Heaven and earth will disappear, but my words will never disappear. –Matthew 24:35

Twenty-five years after Malawi became a democracy, the country this week learned through a video, that the Malawi Defense Force (MDF) is in a red-heat search for one of its soldiers, a veteran of the peace keeping mission in the Democratic Republic of Congo (DRC).

The soldier, Mbewe and a Zambian soldier known as General Kanene, have recorded a song that decries the meagre pay for their peacekeeping work.

The song is addressed to three of Malawi’s 2019 presidential hopefuls, namely Mutharika, Chakwera and Chilima.

The song asks the three when they win, they must address the plight of the soldiers in the peace-keeping missions.

On top of the song, Mbewe also recorded a video in which he relates that the MDF has taken his wife, children and car, and forced him to go into hiding.

On reading this, I was reminded of two instances from the one-party state and another that took place after Malawi became a democracy.

During Banda’s autocratic years, it was usual in Malawi for the government, through its Censorship Board, to censor songs, books, and movies declared by a team of censors as inappropriate for residents in Malawi.

BANNED: songs such as Simon and Garfunkel’s “Cecilia,” Joe Mosiwa’s “aNambewe,” the bump dance, songs of Percy Sledge, Karl Marx’s Das Kapital, the book that critiques capitalism and more.

But going into democratic Malawi, the authorities continued repressive acts: Davis Matafale died while in police custody for his songs that critiqued the Muluzi government.

Since then, other Malawians and some foreigners, expressing themselves were either “dealt with” or deported – Danish diplomats deported and British High Commission closed.

The other instance was on the shortchange saga the Malawi Army was dealing to the brave soldiers participating in the peacekeeping mission in the DRC.

After Muluzi took power from Kamuzu Banda in 1994, he enlisted the Malawi Defense Force in the United Nations Peace Keeping missions.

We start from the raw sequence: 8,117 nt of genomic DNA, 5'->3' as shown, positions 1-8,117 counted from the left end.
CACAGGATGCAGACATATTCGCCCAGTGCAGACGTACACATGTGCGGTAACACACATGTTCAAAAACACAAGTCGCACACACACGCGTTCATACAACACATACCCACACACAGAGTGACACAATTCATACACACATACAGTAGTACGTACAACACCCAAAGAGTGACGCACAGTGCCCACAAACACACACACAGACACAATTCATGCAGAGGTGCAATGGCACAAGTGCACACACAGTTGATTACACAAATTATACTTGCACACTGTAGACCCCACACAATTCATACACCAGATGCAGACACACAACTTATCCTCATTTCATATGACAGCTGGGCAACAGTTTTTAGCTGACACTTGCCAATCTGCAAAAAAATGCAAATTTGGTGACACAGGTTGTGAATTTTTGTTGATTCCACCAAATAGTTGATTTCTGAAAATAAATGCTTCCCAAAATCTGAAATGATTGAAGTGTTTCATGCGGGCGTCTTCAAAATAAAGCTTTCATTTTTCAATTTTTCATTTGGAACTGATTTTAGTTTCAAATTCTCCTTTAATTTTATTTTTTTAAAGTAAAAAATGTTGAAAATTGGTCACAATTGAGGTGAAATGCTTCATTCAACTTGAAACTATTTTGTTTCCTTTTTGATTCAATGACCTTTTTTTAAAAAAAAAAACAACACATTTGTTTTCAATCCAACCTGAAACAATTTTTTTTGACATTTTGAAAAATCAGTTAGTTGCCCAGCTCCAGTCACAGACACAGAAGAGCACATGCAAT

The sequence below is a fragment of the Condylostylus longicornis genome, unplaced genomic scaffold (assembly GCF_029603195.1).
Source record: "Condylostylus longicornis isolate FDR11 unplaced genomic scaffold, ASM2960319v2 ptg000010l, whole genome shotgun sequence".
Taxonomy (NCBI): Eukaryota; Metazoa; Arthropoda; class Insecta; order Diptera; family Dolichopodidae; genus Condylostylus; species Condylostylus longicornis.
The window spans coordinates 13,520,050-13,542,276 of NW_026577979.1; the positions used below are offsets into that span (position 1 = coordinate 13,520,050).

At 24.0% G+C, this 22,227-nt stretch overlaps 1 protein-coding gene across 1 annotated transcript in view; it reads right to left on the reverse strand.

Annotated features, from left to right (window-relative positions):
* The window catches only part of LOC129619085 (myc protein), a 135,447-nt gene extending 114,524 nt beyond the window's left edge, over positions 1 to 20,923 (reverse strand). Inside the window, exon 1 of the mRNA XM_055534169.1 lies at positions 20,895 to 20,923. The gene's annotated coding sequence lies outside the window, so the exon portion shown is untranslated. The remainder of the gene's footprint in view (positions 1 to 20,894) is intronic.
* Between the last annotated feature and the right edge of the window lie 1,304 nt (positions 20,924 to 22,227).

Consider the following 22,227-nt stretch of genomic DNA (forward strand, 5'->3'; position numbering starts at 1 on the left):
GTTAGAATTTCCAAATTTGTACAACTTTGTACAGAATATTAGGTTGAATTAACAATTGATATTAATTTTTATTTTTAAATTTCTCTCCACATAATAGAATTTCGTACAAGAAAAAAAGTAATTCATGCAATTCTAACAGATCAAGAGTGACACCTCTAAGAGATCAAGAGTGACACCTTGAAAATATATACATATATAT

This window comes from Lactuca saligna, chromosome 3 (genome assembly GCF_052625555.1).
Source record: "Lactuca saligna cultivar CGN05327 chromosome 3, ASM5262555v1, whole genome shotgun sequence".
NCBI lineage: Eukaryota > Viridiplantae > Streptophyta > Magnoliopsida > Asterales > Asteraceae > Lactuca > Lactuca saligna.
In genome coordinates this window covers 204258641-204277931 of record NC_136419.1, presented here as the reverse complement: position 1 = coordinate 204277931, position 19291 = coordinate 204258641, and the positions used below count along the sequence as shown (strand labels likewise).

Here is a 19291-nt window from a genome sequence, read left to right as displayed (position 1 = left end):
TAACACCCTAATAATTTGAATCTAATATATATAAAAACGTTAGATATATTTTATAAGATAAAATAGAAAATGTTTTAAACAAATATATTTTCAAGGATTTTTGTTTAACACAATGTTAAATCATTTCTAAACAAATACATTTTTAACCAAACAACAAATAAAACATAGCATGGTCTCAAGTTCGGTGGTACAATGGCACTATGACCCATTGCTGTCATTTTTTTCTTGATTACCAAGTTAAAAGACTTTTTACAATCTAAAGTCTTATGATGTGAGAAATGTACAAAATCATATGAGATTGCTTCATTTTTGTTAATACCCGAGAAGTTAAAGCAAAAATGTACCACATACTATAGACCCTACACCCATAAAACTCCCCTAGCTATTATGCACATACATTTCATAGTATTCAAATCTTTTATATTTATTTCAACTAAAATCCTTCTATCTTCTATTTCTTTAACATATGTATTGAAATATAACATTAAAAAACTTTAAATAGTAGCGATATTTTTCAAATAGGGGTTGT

But within a few months, I received a letter from a soldier complaining about how the Malawi Army was cheating them by underpaying them – they were getting a fraction of the amount the MDF was receiving from the UN.

As Editor-In-Chief of The Independent, the letter’s simple request: asking for their full pay and outlining the arduous work of peace keeping, made me cry.

For years I had seen my mother during my two cousins’ secondary years, demanding for the rights of cousins Mungo and Gordon.

Their father was a WWII veteran, deceased) to have their CELOM bursaries increased or released in timely manner.

I dispatched a letter to then MDF General Manken Chigawa. His response was to invite me to a personal interview at Kamuzu Barracks in Lilongwe.

Before leaving Blantyre, I told my staff if they don’t hear from me after a certain time, they should call the embassies.

I found General Chigawa alone in his office; we were soon joined by the Army’s tallest high-ranking officers, totting guns on one side of their hips and a sword on the other.

I was frightened for about three minutes, as about six of these tall types walked in one by one, placing themselves where I could see them in one glace.

I was covered by my boldness as a journalist, in a new democracy (we had survived fighting Banda for multi-party democracy), and yes, my trust in God.

After informing the group about the letter, which the General asked to see, I refused and said even if they threatened me, I will never reveal the source of the letter.

“The Malawi Army protects our democratic culture; but the army is guided by different rules. There is no democracy in the military,” he repeated the last line with emphasis.

I did not leave without saying asking why there was the need to have all the armed officers in the room.

General Chigawa laughed and said: “We never hurt our citizens, we’re here to protect you. I know you know all of them personally, and here as part of transparency. That’s the only democratic thing in the army. Please tell your soldier friend, we give them the proper salaries and allowances.”

Alarmingly 25 years later, our soldiers still leave their country and families, risk their lives, sleep on hard ground or grass, eat rations. The allowances are still a pittance.

To the MDF Commander In-Chief and the Commander, instead of taking offense at the song, or threatening the outspoken soldier, we advise they look at the root causes of the plight outlined in the song.

The problem that sprang-up in 1994, is lamentably still unresolved. The soldiers’ plight has been been repressed, in a democracy.

MDF is asked to address the soldiers’ complaints:

  1. The MDF department officials, should look to fixing the anomaly in the peacekeepers’ benefits;
  2. The MDF leadership should consider establishing channels of communications for soldiers and officers to present concerns, with solutions offered;
  3. It will be really very bad optics for the MDF in particular, if anything untoward should happen to Mbewe or any members of his family.

Long live genuine democracy!

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